Title: An Elephant On K. Rd

Author: Bob Orr

In: Sport 27: Spring 2001

Publication details: Fergus Barrowman, October 2001

Part of: Sport

Keywords: Verse Literature

Conditions of use



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Sport 27: Spring 2001

An Elephant On K. Rd

page 45

An Elephant On K. Rd

At midday on K. Rd outside of ‘Little India’
I pause by rice sacks stamped with elephants—
at midday on K. Rd as the Indian shopkeeper
suddenly splits open the equator of a watermelon
I'm lost in a reverie of sunlight and traffic fumes.
K. Rd becomes an open vein…K. Rd becomes the River Ganges
where funeral pyres float burning through a blue and smoky heat haze.
As if in a dream two Buddhist monks stand in front of a money machine.
In the Regent Fish Shop window a snapper peers aghast through gold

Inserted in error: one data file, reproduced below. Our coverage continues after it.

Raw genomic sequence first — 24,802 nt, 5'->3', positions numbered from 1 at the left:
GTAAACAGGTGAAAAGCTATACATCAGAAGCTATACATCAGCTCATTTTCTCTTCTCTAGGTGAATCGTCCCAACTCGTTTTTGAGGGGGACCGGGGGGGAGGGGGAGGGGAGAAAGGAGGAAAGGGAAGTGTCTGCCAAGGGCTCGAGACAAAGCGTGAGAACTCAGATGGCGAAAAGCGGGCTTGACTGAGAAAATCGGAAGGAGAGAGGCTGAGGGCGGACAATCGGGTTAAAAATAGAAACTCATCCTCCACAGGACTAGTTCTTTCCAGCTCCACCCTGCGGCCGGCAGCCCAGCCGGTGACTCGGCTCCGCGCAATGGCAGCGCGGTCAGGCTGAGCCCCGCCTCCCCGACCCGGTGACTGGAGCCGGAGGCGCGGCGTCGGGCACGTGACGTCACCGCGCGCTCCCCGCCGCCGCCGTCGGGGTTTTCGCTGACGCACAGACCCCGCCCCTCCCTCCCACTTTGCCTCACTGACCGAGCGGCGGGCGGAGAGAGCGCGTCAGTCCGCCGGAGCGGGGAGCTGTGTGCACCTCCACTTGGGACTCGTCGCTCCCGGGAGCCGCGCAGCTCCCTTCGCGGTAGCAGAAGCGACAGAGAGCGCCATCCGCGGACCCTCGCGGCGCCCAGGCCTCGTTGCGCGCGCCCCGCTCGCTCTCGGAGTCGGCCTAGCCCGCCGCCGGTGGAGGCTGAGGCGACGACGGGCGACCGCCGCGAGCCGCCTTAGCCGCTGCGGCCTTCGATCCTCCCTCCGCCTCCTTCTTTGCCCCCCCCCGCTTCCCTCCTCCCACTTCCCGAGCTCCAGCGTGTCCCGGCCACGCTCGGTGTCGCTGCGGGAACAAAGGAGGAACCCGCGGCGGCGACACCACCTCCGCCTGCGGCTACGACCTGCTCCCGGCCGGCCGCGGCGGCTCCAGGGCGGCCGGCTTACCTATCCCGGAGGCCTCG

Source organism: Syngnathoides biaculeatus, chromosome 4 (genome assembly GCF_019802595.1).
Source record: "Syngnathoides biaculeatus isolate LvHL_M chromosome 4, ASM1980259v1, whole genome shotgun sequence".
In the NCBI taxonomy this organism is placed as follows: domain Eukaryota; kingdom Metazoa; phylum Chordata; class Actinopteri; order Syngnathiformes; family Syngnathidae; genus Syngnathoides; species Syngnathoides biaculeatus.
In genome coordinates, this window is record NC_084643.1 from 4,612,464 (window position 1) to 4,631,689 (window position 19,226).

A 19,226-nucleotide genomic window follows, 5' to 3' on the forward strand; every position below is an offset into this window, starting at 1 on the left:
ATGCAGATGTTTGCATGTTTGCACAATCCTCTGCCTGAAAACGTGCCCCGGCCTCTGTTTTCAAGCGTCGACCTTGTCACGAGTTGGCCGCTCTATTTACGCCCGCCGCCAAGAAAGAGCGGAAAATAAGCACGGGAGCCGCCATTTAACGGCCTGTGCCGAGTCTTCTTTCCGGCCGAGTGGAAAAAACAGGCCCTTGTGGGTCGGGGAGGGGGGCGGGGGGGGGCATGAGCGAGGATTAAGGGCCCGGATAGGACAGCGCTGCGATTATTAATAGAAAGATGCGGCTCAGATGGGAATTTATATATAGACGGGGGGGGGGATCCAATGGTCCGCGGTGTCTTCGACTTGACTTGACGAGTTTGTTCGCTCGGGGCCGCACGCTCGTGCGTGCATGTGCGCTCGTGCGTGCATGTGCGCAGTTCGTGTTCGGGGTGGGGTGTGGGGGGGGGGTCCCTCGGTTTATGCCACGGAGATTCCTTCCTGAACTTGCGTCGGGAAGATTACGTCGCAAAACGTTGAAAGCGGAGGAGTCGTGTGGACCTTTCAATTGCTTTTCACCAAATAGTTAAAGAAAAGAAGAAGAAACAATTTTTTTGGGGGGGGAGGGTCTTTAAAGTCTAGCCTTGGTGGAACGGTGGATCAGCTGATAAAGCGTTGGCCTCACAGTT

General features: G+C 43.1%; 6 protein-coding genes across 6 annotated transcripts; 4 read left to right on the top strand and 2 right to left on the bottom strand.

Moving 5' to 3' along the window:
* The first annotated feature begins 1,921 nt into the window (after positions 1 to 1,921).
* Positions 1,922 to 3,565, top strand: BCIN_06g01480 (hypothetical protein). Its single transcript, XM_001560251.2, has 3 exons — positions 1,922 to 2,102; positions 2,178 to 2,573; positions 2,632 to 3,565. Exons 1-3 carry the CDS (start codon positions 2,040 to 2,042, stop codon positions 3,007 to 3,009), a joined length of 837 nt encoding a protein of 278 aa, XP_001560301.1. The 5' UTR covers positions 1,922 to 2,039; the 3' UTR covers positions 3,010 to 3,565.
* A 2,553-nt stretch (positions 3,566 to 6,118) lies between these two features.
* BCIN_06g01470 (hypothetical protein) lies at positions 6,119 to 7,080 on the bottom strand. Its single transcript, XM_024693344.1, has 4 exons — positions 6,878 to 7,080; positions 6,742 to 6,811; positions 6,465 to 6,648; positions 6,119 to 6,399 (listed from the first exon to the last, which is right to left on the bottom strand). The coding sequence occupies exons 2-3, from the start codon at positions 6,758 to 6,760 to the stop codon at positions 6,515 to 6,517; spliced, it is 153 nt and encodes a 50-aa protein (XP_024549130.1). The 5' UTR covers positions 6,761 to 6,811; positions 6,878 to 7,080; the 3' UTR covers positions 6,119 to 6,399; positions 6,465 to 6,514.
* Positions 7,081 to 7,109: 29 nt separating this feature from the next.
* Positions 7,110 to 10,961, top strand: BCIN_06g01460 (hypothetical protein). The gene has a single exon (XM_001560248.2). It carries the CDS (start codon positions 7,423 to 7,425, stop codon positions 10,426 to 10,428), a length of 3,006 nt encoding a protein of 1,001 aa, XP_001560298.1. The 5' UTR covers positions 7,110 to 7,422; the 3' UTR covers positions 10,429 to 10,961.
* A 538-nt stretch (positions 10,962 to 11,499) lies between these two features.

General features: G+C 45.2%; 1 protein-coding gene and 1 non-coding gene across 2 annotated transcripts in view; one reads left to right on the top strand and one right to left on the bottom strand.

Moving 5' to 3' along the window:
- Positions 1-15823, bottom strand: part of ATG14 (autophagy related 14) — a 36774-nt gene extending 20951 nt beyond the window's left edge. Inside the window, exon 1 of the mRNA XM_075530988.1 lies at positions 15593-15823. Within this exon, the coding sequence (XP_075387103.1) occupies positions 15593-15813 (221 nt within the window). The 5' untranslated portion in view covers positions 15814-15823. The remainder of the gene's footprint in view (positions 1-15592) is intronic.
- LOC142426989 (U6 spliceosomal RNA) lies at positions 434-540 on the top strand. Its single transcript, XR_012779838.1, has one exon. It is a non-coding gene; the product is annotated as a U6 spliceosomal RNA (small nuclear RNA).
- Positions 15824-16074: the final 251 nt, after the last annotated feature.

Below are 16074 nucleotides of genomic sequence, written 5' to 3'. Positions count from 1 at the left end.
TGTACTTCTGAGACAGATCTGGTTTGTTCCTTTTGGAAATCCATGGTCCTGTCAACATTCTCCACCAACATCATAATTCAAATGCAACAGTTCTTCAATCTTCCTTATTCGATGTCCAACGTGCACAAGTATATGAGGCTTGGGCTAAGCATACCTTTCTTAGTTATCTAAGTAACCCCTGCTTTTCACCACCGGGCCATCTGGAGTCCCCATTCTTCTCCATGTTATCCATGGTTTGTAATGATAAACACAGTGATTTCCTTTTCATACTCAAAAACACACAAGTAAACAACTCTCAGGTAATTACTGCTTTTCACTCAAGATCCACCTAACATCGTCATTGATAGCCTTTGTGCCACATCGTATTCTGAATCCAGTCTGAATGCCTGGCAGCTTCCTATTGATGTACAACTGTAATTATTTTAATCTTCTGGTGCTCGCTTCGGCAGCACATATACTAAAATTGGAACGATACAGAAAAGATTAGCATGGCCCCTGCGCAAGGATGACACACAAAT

In the Salvation Army Thrift Shop old shoes unwanted and forlorn
pine once again to walk the streets of the city.
Old coats voluminous with other life
dream that someone one more time might fill their sweat-stained linings.
In a room upstairs at the Rising Sun
a guy with no work hears a fridge through the wall
shudder to a halt as if it were his own heart
that had suddenly murmured. He looks out the one window
to a block of apartments shaped like a harmonica.
Through the half-opened door of The South Pacific Sauna
faded purple curtains move about in the wind
like the first act of a play
that is uncertain of how or when to begin.
In the tattoo parlour a girl who sold her body for a few scraps of paper
at midday discovers a rose tattoo on her shoulder.
At midday I find myself still outside of ‘Little India’—
the shopkeeper's machete is wet with watermelon
an elephant surrounded by white butterflies
walks slowly through red traffic lights.
On the dusty parchment of its skin I begin to read this poem.